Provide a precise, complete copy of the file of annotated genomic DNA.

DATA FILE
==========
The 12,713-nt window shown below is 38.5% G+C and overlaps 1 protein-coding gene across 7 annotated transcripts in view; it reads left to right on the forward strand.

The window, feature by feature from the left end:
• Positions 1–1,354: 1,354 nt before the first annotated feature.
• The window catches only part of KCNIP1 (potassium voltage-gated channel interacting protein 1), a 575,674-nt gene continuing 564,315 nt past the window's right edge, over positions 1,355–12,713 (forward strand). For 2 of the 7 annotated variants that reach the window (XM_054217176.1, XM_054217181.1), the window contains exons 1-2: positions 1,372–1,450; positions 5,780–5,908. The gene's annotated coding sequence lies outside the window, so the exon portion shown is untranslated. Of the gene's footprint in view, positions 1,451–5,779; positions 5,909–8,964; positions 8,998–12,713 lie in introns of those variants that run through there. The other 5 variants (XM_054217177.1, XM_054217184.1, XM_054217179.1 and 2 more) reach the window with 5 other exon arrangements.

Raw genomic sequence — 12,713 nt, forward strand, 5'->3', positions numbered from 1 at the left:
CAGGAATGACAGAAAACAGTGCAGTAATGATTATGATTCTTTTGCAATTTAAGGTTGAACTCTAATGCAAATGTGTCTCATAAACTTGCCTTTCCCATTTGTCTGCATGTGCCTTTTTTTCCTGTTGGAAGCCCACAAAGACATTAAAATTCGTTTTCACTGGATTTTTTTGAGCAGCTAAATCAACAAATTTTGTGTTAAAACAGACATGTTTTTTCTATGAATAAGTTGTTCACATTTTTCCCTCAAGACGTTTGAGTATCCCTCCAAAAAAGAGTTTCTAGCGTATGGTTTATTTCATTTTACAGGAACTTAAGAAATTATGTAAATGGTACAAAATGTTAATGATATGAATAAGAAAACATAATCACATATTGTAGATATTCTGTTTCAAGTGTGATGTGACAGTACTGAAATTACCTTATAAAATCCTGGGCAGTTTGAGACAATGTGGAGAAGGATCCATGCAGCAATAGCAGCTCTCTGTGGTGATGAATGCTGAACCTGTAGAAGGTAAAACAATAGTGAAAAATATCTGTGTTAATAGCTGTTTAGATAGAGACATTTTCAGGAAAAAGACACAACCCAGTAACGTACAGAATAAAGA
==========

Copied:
The 12,713-nt window shown below is 38.5% G+C and overlaps 1 protein-coding gene across 7 annotated transcripts in view; it reads left to right on the forward strand.

The window, feature by feature from the left end:
• Positions 1–1,354: 1,354 nt before the first annotated feature.
• The window catches only part of KCNIP1 (potassium voltage-gated channel interacting protein 1), a 575,674-nt gene continuing 564,315 nt past the window's right edge, over positions 1,355–12,713 (forward strand). For 2 of the 7 annotated variants that reach the window (XM_054217176.1, XM_054217181.1), the window contains exons 1-2: positions 1,372–1,450; positions 5,780–5,908. The gene's annotated coding sequence lies outside the window, so the exon portion shown is untranslated. Of the gene's footprint in view, positions 1,451–5,779; positions 5,909–8,964; positions 8,998–12,713 lie in introns of those variants that run through there. The other 5 variants (XM_054217177.1, XM_054217184.1, XM_054217179.1 and 2 more) reach the window with 5 other exon arrangements.

Raw genomic sequence — 12,713 nt, forward strand, 5'->3', positions numbered from 1 at the left:
CAGGAATGACAGAAAACAGTGCAGTAATGATTATGATTCTTTTGCAATTTAAGGTTGAACTCTAATGCAAATGTGTCTCATAAACTTGCCTTTCCCATTTGTCTGCATGTGCCTTTTTTTCCTGTTGGAAGCCCACAAAGACATTAAAATTCGTTTTCACTGGATTTTTTTGAGCAGCTAAATCAACAAATTTTGTGTTAAAACAGACATGTTTTTTCTATGAATAAGTTGTTCACATTTTTCCCTCAAGACGTTTGAGTATCCCTCCAAAAAAGAGTTTCTAGCGTATGGTTTATTTCATTTTACAGGAACTTAAGAAATTATGTAAATGGTACAAAATGTTAATGATATGAATAAGAAAACATAATCACATATTGTAGATATTCTGTTTCAAGTGTGATGTGACAGTACTGAAATTACCTTATAAAATCCTGGGCAGTTTGAGACAATGTGGAGAAGGATCCATGCAGCAATAGCAGCTCTCTGTGGTGATGAATGCTGAACCTGTAGAAGGTAAAACAATAGTGAAAAATATCTGTGTTAATAGCTGTTTAGATAGAGACATTTTCAGGAAAAAGACACAACCCAGTAACGTACAGAATAAAGA